New parking spot arrangements at WHS affect various students in many ways


Molly Ross

Weston High School parking lot filled with students’ cars.

Molly Ross, Staff Writer

For the past few years, WHS has struggled with finding a way to efficiently allow as many students as possible to be able to park at school, considering the significant lack of parking spaces in the existing lot. WHS has recently assigned parking spots to a select group of eleventh-grade students, and provided spots for all twelfth-grade students. While some may see the process of how these spots have been assigned as fair, a few students disagree with the decisions and policies made to assign these available spots.   

The spots have been assigned differently over the past year because of the coronavirus, which forced a hybrid attendance schedule. All students with licences were able to drive and park until mid-March when we moved from the hybrid to the all-in school model.

“They assigned the spots to seniors first, then they randomly assigned the rest of the spots to juniors using a lottery system,” senior class president Nate Icke stated. “I personally didn’t think the parking lot was that big of an issue before they started limiting it, but if it is necessary to limit it, I believe this is a pretty fair way to do it.”

The school administration provided an explanation that parking spots were randomly assigned; however, according to many students who provided their input on the process, they identified many inconsistencies about how the school actually decided who “needs” the parking spots the most.

“From what I heard, the parking spots were random, but I know that they prioritized people for certain reasons, including people with more siblings that go to the middle and elementary schools,” junior Reed VanOgtrop stated.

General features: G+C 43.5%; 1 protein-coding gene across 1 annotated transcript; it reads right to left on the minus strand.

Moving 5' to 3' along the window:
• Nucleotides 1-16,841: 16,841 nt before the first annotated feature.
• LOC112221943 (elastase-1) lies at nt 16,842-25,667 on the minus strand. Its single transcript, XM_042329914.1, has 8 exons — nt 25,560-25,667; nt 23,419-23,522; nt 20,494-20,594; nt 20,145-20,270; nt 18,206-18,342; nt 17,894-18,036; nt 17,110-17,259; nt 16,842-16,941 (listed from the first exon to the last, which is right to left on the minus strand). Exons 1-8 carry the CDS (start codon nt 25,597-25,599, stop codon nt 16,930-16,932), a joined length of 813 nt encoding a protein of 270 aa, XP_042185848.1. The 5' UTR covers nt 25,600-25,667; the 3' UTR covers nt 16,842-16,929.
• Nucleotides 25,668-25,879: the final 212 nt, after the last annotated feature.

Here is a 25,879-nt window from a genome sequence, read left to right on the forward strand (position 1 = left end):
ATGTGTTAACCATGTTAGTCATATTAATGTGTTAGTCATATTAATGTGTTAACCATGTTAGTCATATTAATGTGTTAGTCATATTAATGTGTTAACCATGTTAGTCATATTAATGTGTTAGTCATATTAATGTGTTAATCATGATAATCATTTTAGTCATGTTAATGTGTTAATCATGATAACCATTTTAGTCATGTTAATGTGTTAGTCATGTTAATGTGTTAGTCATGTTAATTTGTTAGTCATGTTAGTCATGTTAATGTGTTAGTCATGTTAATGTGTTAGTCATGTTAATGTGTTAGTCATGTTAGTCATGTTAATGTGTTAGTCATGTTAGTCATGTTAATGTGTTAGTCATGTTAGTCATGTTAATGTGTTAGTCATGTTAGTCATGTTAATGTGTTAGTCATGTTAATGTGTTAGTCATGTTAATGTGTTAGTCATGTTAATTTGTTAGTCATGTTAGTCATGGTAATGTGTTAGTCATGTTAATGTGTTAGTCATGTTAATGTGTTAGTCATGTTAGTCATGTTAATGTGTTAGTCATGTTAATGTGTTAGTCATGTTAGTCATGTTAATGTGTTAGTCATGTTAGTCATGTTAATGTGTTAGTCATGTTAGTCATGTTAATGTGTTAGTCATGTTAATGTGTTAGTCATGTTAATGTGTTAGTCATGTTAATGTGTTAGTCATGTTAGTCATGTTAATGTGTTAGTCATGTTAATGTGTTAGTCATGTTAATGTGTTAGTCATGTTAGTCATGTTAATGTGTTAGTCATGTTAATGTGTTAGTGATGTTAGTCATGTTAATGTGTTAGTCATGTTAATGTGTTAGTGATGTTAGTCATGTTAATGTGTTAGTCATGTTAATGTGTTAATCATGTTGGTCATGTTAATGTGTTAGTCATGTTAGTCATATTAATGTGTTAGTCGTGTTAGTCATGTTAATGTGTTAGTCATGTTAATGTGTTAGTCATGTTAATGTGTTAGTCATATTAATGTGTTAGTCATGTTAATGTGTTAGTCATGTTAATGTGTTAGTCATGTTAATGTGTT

Students have acknowledged that the selection wasn’t so random, but it was made that way for a reason to benefit those who need it.  

“Kids with conflicts were prioritized despite mentions of a random selection. For those who did receive a parking spot, a common denominator under the majority was divorced parents,” junior Reese Connelly said. “I definitely made sure to explain my family situation among other transportation conflicts when I filled out my parking application, and I received a parking spot. I think some people who didn’t receive them needed them. But “need” is subjective, so it’s tricky.”

Although it may be hard to acknowledge, students still considered the selection fair whether they received a spot or not.

“I personally do think it is fair even though it is frustrating. We found out about this change last year, so they had time to prepare, and juniors were allowed to drive to school most of the year anyway,” Icke stated. “I definitely feel for the juniors who got shut out, as that was me last year.”

At the end of the day, students are left with a more valuable lesson to help their peers in their community by carpooling and giving rides when needed to classmates, who unfortunately didn’t receive a spot. Although the process may have left many Juniors without a parking spot, they only have to wait until May 14, when the Seniors finally finish their school year and vacate their assigned spots and open them up for all of these newly eligible drivers. 

“I love having a parking spot because it’s both a privilege and a freedom. I drive my friends to school to help sort out the parking spot conflicts too,” Connelly said. “I am very lucky. I would definitely be upset if I didn’t get a spot.”